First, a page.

Long story short, I think it's awesome. Deal with it.

     After spending far too much time staring at the bridge, I got sick of all this sunlight making my head hurt. I wandered off between the buildings to get some shade, and to find the Transamerica Pyramid. I did so rather easily, mostly just by looking for the big pointy thing in the sky. I took some more photographs to fulfill my voyeuristic engineering urges, but my camera is ten years old and they managed to disappear between taking them and putting them on my computer. I'm obviously devastated, as you should be. Now how can I prove to you that there's a giant "church" of Scientology across the street? You'll just have to take my word for it.

     After craning my neck for a while at the base of the pyramid, I went off to find some food on Market Street, walking through the financial district along the way. About half way to market street, I noticed a Cathay Bank. I was under the impression that it was just a sketchy Chinatown bank in Boston, but no, it's apparently a sketchy Chinatown bank with locations all around the world. This made me even more annoyed with my bank for its sparse locations.

     I eventually stumbled upon Market Street and walked back and forth a few times, looking for a place to eat. Unfortunately, it being a Sunday, everything was closed. I am disappointed San Francisco. You're not supposed to be like Boston. Things are supposed to be open on Sundays!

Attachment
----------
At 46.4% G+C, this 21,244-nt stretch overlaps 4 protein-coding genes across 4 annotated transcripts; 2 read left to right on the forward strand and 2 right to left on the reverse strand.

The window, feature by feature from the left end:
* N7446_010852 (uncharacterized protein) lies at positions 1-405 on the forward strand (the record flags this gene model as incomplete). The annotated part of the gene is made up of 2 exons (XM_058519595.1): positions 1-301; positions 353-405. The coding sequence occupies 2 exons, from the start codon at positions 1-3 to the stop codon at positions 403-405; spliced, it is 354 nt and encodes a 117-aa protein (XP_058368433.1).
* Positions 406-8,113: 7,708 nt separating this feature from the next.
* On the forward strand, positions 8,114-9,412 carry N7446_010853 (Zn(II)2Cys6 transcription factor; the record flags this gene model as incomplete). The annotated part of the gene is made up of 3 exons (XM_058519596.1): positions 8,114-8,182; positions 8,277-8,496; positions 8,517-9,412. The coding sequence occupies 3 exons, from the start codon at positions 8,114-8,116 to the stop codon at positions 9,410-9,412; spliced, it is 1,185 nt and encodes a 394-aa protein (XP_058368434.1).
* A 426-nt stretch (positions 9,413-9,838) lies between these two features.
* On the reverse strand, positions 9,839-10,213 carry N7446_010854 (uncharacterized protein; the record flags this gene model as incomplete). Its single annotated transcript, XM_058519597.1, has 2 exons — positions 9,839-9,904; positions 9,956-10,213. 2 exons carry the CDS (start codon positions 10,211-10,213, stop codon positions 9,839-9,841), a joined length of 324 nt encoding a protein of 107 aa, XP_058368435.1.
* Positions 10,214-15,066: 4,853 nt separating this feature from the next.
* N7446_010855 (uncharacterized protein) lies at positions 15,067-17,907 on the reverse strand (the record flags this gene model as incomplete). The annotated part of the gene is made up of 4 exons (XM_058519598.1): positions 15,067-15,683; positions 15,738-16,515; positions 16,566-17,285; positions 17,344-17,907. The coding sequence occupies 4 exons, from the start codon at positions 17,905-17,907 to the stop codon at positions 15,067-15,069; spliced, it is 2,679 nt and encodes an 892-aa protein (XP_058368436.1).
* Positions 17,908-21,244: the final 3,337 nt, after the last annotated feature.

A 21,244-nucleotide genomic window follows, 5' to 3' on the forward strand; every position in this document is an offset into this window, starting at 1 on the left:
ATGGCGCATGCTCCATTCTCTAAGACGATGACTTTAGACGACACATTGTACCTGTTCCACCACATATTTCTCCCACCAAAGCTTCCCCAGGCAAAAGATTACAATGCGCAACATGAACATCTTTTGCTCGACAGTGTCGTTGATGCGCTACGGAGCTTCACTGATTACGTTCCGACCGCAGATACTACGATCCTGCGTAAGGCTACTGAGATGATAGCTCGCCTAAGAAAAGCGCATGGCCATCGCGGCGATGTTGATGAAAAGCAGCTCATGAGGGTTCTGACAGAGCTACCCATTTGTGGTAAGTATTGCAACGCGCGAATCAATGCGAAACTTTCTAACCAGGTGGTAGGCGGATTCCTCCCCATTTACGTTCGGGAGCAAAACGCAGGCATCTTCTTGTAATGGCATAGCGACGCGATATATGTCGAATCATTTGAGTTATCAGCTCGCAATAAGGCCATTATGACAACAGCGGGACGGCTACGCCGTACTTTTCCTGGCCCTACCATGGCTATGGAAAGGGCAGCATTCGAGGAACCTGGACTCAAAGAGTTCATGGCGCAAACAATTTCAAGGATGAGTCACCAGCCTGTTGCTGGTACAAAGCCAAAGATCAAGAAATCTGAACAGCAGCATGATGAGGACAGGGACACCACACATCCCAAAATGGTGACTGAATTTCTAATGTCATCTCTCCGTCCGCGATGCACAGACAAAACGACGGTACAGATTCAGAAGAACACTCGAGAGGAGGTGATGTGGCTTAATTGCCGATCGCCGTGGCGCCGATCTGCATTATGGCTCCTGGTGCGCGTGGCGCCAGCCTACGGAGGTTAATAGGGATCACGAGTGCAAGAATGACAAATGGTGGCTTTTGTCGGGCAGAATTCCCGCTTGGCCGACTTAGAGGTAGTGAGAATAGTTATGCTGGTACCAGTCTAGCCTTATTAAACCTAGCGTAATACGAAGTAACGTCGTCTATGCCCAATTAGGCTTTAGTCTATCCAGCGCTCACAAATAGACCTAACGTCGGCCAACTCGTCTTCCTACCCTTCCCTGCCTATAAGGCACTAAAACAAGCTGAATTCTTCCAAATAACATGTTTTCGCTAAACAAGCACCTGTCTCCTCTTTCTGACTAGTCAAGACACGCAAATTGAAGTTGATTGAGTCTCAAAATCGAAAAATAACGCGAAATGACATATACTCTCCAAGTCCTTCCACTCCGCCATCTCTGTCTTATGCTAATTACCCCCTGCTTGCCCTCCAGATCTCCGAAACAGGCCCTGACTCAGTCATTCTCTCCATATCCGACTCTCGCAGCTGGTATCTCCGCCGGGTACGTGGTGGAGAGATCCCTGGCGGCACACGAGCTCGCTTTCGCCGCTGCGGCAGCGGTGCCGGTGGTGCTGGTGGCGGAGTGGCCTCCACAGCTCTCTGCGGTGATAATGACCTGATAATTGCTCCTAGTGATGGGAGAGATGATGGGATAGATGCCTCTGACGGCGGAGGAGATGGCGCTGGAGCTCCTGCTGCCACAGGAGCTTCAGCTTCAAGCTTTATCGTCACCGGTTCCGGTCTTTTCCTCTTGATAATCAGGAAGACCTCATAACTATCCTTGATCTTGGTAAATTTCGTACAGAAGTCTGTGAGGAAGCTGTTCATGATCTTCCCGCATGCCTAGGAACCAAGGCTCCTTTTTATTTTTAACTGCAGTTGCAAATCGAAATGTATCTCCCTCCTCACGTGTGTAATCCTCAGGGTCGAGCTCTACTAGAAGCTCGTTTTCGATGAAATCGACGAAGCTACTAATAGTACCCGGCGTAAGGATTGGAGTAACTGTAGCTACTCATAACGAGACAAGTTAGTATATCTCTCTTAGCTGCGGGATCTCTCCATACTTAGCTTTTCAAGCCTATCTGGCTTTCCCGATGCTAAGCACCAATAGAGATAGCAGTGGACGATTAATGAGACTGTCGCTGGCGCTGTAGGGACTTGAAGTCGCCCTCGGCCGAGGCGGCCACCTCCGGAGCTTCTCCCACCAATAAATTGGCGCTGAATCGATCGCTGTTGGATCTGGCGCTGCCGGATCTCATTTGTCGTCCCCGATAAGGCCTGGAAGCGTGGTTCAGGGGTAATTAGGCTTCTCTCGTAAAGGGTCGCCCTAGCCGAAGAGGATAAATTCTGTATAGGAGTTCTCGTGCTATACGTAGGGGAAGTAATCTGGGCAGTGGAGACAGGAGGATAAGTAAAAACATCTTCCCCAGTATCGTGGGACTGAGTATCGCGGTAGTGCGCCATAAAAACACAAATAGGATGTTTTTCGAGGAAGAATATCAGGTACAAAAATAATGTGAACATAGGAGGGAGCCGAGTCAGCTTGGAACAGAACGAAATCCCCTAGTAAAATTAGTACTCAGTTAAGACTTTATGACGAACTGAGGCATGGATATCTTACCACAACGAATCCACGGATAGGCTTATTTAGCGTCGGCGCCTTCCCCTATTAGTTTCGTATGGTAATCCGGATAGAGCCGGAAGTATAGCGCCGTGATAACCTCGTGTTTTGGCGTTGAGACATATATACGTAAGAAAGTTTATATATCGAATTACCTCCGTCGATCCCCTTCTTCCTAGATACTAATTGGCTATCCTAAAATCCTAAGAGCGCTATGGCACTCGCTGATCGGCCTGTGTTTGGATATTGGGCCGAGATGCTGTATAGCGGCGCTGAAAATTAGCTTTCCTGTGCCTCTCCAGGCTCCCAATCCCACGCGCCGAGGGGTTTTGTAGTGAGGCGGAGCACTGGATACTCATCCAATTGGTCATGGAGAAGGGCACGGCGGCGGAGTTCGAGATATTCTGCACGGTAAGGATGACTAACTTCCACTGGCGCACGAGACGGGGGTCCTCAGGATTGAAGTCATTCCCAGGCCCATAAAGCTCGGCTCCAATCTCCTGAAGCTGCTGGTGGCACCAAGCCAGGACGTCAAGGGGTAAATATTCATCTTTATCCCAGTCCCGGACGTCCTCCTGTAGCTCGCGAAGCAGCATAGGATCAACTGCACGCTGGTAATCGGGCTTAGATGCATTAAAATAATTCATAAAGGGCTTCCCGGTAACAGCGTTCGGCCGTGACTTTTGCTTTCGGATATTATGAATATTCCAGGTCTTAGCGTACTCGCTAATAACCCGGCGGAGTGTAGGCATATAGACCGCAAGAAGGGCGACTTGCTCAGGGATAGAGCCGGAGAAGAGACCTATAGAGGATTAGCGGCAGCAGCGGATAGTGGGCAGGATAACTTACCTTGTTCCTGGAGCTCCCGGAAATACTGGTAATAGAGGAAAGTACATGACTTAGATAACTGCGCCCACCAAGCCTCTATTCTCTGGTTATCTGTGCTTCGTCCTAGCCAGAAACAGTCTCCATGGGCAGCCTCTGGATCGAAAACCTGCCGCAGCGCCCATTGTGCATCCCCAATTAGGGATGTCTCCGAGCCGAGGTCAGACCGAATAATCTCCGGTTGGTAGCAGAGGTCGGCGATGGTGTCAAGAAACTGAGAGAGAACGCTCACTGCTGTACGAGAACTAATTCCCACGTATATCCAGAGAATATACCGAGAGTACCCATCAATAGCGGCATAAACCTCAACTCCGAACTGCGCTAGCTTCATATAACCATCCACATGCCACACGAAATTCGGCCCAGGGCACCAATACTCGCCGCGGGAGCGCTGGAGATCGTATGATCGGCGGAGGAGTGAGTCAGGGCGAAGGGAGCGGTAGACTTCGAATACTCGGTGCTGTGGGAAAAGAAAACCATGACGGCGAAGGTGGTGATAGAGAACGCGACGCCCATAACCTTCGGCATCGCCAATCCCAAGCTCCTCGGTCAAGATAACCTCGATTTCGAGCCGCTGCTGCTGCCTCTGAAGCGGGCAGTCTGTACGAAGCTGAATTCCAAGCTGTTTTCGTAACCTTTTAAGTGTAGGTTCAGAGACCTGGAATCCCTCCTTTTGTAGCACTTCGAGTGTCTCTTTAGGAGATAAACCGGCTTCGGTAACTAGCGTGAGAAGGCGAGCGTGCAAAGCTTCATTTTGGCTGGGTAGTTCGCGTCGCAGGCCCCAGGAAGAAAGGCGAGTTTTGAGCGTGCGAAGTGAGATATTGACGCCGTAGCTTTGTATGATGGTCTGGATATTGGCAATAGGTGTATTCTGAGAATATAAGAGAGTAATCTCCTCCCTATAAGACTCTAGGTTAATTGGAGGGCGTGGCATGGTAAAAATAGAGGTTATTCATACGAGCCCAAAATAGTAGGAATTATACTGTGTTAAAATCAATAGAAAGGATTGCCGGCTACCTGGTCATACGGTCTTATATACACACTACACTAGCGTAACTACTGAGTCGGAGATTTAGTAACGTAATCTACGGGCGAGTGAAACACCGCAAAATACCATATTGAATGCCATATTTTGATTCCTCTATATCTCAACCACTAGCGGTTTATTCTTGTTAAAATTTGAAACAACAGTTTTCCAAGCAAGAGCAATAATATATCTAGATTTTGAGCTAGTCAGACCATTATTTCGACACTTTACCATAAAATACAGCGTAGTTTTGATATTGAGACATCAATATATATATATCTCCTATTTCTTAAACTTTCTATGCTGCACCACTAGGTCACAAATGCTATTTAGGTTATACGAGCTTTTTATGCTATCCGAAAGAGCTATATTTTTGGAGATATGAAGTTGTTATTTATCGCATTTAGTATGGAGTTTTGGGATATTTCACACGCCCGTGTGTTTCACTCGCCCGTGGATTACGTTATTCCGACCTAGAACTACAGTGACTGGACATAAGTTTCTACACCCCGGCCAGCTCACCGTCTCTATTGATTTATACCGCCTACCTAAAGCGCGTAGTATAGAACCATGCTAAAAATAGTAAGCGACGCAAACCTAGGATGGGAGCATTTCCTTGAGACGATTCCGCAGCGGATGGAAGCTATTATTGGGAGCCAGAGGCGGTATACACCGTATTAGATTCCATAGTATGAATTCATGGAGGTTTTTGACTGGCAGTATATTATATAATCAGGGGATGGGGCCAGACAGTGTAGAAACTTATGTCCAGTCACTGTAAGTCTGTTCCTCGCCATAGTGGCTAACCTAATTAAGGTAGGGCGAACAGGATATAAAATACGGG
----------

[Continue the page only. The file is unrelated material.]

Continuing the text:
In my wanderings, I did a careful job of dodging the homeless, the unemployed, and the hippies. Everyone below the age of sixty seemed slightly eccentric, at the very least. At some point, I gave up on trying to find a reasonable place to eat and settled for fast food. I wandered into a Carl's Jr, which is apparently the fifth largest fast food chain in the country (even though I had never heard of it before). After getting my food and watching some crazy people get theirs, I sat down on a stool by the window and ate my food. At some point, a man wandered over with some food and sat down near me. I didn't really think anything of it, since he didn't seem particularly crazy or homeless.

"Mind if I sit here?"
"Not at all"
"Ok. I just know some people like to be by themselves so they can have time to think. I didn't want to intrude"
"Heh, nah, it's fine. Don't worry about it"
"Where are you from? You don't mind me asking, do you?"
"No, not at all. I'm from Boston."
"Man, Boston!? What're you doing all the way out here?"
"I'm working for the summer"
"Really? What do you do?"
"I'm an engineer"
"Shit man, an engineer? That's awesome. There's a lot of money in that.. Yea man.. Lots of money"